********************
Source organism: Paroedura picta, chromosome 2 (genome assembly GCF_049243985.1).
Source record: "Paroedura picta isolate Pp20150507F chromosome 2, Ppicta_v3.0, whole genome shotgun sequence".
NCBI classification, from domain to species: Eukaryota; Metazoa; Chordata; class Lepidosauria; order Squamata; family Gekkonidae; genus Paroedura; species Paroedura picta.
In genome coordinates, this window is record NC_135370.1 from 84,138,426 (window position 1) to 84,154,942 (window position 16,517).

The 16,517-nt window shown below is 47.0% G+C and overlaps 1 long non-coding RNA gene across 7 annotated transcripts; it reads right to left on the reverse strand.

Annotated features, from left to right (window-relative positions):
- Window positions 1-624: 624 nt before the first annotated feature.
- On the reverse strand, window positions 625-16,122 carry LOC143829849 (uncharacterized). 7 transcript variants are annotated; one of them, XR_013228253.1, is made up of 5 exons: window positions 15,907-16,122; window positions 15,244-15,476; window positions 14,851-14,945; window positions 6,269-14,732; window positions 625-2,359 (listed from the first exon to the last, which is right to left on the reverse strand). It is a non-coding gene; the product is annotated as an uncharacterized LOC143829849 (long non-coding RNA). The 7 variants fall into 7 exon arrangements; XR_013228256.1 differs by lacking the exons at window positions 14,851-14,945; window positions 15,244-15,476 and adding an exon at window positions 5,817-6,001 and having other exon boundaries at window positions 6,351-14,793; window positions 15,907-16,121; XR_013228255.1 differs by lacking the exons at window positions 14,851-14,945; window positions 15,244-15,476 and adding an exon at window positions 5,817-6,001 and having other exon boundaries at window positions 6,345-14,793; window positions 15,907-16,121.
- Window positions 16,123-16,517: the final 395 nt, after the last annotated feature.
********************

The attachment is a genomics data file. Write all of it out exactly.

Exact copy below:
Source organism: Paroedura picta, chromosome 2 (genome assembly GCF_049243985.1).
Source record: "Paroedura picta isolate Pp20150507F chromosome 2, Ppicta_v3.0, whole genome shotgun sequence".
NCBI classification, from domain to species: Eukaryota; Metazoa; Chordata; class Lepidosauria; order Squamata; family Gekkonidae; genus Paroedura; species Paroedura picta.
In genome coordinates, this window is record NC_135370.1 from 84,138,426 (window position 1) to 84,154,942 (window position 16,517).

The 16,517-nt window shown below is 47.0% G+C and overlaps 1 long non-coding RNA gene across 7 annotated transcripts; it reads right to left on the reverse strand.

Annotated features, from left to right (window-relative positions):
- Window positions 1-624: 624 nt before the first annotated feature.
- On the reverse strand, window positions 625-16,122 carry LOC143829849 (uncharacterized). 7 transcript variants are annotated; one of them, XR_013228253.1, is made up of 5 exons: window positions 15,907-16,122; window positions 15,244-15,476; window positions 14,851-14,945; window positions 6,269-14,732; window positions 625-2,359 (listed from the first exon to the last, which is right to left on the reverse strand). It is a non-coding gene; the product is annotated as an uncharacterized LOC143829849 (long non-coding RNA). The 7 variants fall into 7 exon arrangements; XR_013228256.1 differs by lacking the exons at window positions 14,851-14,945; window positions 15,244-15,476 and adding an exon at window positions 5,817-6,001 and having other exon boundaries at window positions 6,351-14,793; window positions 15,907-16,121; XR_013228255.1 differs by lacking the exons at window positions 14,851-14,945; window positions 15,244-15,476 and adding an exon at window positions 5,817-6,001 and having other exon boundaries at window positions 6,345-14,793; window positions 15,907-16,121.
- Window positions 16,123-16,517: the final 395 nt, after the last annotated feature.